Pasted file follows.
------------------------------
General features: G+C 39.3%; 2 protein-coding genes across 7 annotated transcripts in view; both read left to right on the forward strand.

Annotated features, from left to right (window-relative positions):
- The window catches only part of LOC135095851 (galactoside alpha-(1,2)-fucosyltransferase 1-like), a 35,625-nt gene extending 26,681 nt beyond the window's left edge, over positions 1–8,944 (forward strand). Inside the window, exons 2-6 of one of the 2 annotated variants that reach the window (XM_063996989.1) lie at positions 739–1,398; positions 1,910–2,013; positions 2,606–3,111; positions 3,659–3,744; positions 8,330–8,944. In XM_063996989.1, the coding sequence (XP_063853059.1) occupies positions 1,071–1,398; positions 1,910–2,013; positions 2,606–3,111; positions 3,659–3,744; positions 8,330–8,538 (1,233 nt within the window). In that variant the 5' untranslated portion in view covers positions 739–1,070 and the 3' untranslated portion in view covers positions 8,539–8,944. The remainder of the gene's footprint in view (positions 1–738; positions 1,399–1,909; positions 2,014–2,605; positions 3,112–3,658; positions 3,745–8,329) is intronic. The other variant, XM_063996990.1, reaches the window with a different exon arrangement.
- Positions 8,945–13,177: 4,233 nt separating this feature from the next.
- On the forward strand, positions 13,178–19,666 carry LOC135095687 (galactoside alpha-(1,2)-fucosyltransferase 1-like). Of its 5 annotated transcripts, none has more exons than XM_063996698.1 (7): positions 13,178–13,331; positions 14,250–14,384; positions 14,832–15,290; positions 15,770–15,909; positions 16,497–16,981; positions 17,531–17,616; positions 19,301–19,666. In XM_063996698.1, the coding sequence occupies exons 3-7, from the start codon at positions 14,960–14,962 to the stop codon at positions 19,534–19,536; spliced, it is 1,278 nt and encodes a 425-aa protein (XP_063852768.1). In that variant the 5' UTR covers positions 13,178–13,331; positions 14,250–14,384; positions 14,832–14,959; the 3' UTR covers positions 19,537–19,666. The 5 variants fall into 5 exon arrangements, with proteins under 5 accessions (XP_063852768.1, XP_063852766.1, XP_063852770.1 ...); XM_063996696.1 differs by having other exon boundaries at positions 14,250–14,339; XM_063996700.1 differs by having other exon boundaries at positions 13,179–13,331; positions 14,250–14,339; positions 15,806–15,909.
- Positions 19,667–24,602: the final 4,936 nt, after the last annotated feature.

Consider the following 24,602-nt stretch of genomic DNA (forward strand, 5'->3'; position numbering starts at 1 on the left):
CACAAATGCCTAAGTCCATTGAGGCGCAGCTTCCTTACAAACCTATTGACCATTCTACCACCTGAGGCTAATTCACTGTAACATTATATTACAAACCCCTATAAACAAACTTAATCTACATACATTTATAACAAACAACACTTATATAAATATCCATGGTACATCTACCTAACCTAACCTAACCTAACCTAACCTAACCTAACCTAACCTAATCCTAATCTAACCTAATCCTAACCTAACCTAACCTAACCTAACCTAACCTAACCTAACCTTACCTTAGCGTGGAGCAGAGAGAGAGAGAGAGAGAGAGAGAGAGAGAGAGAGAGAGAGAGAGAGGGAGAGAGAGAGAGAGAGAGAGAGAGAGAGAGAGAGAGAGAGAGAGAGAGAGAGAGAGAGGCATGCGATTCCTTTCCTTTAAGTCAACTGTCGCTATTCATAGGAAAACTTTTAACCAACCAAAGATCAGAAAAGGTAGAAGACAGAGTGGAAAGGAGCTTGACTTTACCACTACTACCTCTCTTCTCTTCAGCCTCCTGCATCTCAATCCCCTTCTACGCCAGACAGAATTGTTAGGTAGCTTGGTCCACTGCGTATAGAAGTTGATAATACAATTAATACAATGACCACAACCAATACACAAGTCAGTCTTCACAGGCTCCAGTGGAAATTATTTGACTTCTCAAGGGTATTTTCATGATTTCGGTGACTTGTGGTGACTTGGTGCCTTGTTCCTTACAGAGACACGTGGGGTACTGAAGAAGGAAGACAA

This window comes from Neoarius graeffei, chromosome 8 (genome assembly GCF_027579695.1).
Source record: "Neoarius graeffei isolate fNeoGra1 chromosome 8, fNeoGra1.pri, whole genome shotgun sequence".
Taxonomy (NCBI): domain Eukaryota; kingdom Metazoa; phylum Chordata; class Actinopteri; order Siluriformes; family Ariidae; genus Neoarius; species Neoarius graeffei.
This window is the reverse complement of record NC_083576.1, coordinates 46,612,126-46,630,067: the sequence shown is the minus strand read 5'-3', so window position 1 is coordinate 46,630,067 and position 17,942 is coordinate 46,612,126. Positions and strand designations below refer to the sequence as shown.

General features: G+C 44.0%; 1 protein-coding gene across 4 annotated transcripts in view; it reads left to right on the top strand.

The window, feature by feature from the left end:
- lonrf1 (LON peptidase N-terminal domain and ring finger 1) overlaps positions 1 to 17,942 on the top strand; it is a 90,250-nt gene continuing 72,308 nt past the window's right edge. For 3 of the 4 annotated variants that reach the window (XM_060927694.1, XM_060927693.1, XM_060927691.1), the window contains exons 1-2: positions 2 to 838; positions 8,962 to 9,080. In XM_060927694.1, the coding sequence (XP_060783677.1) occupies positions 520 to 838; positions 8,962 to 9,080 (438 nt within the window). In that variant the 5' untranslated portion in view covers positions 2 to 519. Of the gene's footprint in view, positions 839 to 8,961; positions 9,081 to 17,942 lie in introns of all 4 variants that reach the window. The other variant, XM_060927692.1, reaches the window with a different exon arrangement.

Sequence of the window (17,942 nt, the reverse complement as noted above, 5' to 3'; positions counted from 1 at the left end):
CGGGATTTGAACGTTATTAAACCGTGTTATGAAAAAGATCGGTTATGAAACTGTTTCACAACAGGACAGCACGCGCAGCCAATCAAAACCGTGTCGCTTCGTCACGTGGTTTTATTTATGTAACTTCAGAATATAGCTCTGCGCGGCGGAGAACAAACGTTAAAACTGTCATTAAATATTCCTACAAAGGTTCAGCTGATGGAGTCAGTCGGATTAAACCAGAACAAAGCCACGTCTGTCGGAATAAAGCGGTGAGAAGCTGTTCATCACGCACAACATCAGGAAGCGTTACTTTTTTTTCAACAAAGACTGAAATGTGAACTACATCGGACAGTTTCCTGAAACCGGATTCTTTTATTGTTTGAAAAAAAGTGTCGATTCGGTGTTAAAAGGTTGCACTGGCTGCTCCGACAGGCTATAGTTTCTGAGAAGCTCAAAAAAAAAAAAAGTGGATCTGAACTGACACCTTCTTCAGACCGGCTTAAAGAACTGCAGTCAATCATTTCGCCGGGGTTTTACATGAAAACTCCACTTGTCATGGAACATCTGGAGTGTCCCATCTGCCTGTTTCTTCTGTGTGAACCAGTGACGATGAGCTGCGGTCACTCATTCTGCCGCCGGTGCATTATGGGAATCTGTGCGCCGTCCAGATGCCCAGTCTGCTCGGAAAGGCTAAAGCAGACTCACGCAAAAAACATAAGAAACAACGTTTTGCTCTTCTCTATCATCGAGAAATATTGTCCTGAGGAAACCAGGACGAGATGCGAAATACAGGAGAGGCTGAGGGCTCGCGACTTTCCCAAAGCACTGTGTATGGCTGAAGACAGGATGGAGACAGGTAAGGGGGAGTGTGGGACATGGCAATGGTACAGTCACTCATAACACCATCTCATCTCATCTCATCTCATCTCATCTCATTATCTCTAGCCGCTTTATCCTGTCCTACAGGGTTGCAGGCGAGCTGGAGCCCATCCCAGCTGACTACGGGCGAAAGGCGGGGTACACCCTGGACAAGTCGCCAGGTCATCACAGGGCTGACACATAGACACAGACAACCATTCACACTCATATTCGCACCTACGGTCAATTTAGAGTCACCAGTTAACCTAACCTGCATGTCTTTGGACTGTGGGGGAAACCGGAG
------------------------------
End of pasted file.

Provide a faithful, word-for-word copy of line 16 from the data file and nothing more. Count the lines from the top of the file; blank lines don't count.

Sequence of the window (17,942 nt, the reverse complement as noted above, 5' to 3'; positions counted from 1 at the left end):